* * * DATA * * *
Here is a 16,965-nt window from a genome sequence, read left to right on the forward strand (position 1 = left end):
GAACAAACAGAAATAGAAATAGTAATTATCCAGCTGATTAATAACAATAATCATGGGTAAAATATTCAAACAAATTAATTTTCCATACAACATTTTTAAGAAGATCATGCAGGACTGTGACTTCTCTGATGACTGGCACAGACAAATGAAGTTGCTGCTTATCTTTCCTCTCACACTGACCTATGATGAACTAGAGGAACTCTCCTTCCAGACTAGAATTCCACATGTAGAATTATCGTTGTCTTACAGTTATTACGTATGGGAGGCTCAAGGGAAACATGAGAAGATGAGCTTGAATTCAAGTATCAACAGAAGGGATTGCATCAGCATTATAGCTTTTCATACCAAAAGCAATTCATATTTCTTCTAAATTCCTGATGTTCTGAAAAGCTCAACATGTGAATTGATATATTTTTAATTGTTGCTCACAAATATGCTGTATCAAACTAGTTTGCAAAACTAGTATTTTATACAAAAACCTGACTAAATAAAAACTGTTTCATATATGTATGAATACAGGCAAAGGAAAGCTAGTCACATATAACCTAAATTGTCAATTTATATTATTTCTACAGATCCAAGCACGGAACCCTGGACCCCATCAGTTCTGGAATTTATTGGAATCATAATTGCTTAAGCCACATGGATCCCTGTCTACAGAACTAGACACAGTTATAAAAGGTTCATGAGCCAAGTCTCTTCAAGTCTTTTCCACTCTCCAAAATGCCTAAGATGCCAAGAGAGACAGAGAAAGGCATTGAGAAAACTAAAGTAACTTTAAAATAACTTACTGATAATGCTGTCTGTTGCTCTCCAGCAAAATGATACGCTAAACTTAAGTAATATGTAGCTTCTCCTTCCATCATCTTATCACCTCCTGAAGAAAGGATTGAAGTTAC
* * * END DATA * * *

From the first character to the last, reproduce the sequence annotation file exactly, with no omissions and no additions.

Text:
Here is a 16,965-nt window from a genome sequence, read left to right on the forward strand (position 1 = left end):
GAACAAACAGAAATAGAAATAGTAATTATCCAGCTGATTAATAACAATAATCATGGGTAAAATATTCAAACAAATTAATTTTCCATACAACATTTTTAAGAAGATCATGCAGGACTGTGACTTCTCTGATGACTGGCACAGACAAATGAAGTTGCTGCTTATCTTTCCTCTCACACTGACCTATGATGAACTAGAGGAACTCTCCTTCCAGACTAGAATTCCACATGTAGAATTATCGTTGTCTTACAGTTATTACGTATGGGAGGCTCAAGGGAAACATGAGAAGATGAGCTTGAATTCAAGTATCAACAGAAGGGATTGCATCAGCATTATAGCTTTTCATACCAAAAGCAATTCATATTTCTTCTAAATTCCTGATGTTCTGAAAAGCTCAACATGTGAATTGATATATTTTTAATTGTTGCTCACAAATATGCTGTATCAAACTAGTTTGCAAAACTAGTATTTTATACAAAAACCTGACTAAATAAAAACTGTTTCATATATGTATGAATACAGGCAAAGGAAAGCTAGTCACATATAACCTAAATTGTCAATTTATATTATTTCTACAGATCCAAGCACGGAACCCTGGACCCCATCAGTTCTGGAATTTATTGGAATCATAATTGCTTAAGCCACATGGATCCCTGTCTACAGAACTAGACACAGTTATAAAAGGTTCATGAGCCAAGTCTCTTCAAGTCTTTTCCACTCTCCAAAATGCCTAAGATGCCAAGAGAGACAGAGAAAGGCATTGAGAAAACTAAAGTAACTTTAAAATAACTTACTGATAATGCTGTCTGTTGCTCTCCAGCAAAATGATACGCTAAACTTAAGTAATATGTAGCTTCTCCTTCCATCATCTTATCACCTCCTGAAGAAAGGATTGAAGTTAC